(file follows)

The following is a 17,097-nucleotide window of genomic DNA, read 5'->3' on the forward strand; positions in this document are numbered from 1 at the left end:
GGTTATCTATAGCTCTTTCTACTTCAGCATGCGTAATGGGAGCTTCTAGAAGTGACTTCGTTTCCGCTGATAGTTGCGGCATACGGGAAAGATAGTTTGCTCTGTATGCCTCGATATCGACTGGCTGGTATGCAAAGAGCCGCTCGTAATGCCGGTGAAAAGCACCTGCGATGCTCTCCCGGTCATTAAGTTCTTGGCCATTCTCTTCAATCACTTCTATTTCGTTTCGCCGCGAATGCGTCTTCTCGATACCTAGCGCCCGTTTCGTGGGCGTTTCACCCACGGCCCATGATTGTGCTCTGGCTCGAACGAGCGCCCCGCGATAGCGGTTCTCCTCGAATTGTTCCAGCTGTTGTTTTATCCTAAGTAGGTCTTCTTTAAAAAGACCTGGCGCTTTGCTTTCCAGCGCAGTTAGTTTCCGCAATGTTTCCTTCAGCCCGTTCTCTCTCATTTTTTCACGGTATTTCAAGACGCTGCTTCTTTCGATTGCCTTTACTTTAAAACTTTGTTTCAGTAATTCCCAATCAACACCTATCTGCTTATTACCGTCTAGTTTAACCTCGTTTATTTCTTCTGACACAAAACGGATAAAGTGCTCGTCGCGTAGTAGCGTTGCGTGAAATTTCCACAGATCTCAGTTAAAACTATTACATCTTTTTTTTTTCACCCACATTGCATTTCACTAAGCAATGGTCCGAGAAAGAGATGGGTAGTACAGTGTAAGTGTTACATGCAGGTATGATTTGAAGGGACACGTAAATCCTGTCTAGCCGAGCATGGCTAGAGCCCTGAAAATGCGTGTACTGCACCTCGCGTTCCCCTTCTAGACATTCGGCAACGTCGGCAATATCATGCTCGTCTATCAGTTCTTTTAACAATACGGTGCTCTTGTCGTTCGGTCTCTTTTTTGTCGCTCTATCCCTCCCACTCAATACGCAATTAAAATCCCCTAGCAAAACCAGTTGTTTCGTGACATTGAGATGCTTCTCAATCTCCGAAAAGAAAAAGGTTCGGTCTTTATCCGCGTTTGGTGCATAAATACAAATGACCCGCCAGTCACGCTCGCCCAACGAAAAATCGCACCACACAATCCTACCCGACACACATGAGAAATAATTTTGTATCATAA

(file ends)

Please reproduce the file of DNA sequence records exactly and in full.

The following is a 17,097-nucleotide window of genomic DNA, read 5'->3' on the forward strand; positions in this document are numbered from 1 at the left end:
GGTTATCTATAGCTCTTTCTACTTCAGCATGCGTAATGGGAGCTTCTAGAAGTGACTTCGTTTCCGCTGATAGTTGCGGCATACGGGAAAGATAGTTTGCTCTGTATGCCTCGATATCGACTGGCTGGTATGCAAAGAGCCGCTCGTAATGCCGGTGAAAAGCACCTGCGATGCTCTCCCGGTCATTAAGTTCTTGGCCATTCTCTTCAATCACTTCTATTTCGTTTCGCCGCGAATGCGTCTTCTCGATACCTAGCGCCCGTTTCGTGGGCGTTTCACCCACGGCCCATGATTGTGCTCTGGCTCGAACGAGCGCCCCGCGATAGCGGTTCTCCTCGAATTGTTCCAGCTGTTGTTTTATCCTAAGTAGGTCTTCTTTAAAAAGACCTGGCGCTTTGCTTTCCAGCGCAGTTAGTTTCCGCAATGTTTCCTTCAGCCCGTTCTCTCTCATTTTTTCACGGTATTTCAAGACGCTGCTTCTTTCGATTGCCTTTACTTTAAAACTTTGTTTCAGTAATTCCCAATCAACACCTATCTGCTTATTACCGTCTAGTTTAACCTCGTTTATTTCTTCTGACACAAAACGGATAAAGTGCTCGTCGCGTAGTAGCGTTGCGTGAAATTTCCACAGATCTCAGTTAAAACTATTACATCTTTTTTTTTTCACCCACATTGCATTTCACTAAGCAATGGTCCGAGAAAGAGATGGGTAGTACAGTGTAAGTGTTACATGCAGGTATGATTTGAAGGGACACGTAAATCCTGTCTAGCCGAGCATGGCTAGAGCCCTGAAAATGCGTGTACTGCACCTCGCGTTCCCCTTCTAGACATTCGGCAACGTCGGCAATATCATGCTCGTCTATCAGTTCTTTTAACAATACGGTGCTCTTGTCGTTCGGTCTCTTTTTTGTCGCTCTATCCCTCCCACTCAATACGCAATTAAAATCCCCTAGCAAAACCAGTTGTTTCGTGACATTGAGATGCTTCTCAATCTCCGAAAAGAAAAAGGTTCGGTCTTTATCCGCGTTTGGTGCATAAATACAAATGACCCGCCAGTCACGCTCGCCCAACGAAAAATCGCACCACACAATCCTACCCGACACACATGAGAAATAATTTTGTATCATAA